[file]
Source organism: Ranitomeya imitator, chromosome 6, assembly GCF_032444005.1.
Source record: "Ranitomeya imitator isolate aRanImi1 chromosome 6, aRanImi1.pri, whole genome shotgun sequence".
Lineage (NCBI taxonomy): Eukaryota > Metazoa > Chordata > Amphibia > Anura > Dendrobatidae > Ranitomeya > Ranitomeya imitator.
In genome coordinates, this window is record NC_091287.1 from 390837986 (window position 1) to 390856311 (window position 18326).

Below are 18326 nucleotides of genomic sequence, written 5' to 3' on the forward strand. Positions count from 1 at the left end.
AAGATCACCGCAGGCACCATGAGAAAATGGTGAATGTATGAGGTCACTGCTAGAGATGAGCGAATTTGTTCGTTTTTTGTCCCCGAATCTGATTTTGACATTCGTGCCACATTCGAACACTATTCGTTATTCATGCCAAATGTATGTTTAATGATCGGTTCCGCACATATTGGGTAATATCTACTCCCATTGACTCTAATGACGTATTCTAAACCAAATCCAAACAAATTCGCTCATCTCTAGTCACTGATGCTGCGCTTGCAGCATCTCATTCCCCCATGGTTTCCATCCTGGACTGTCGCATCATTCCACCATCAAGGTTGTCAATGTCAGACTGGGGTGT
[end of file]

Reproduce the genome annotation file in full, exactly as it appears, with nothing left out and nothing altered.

Source organism: Ranitomeya imitator, chromosome 6, assembly GCF_032444005.1.
Source record: "Ranitomeya imitator isolate aRanImi1 chromosome 6, aRanImi1.pri, whole genome shotgun sequence".
Lineage (NCBI taxonomy): Eukaryota > Metazoa > Chordata > Amphibia > Anura > Dendrobatidae > Ranitomeya > Ranitomeya imitator.
In genome coordinates, this window is record NC_091287.1 from 390837986 (window position 1) to 390856311 (window position 18326).

Below are 18326 nucleotides of genomic sequence, written 5' to 3' on the forward strand. Positions count from 1 at the left end.
AAGATCACCGCAGGCACCATGAGAAAATGGTGAATGTATGAGGTCACTGCTAGAGATGAGCGAATTTGTTCGTTTTTTGTCCCCGAATCTGATTTTGACATTCGTGCCACATTCGAACACTATTCGTTATTCATGCCAAATGTATGTTTAATGATCGGTTCCGCACATATTGGGTAATATCTACTCCCATTGACTCTAATGACGTATTCTAAACCAAATCCAAACAAATTCGCTCATCTCTAGTCACTGATGCTGCGCTTGCAGCATCTCATTCCCCCATGGTTTCCATCCTGGACTGTCGCATCATTCCACCATCAAGGTTGTCAATGTCAGACTGGGGTGT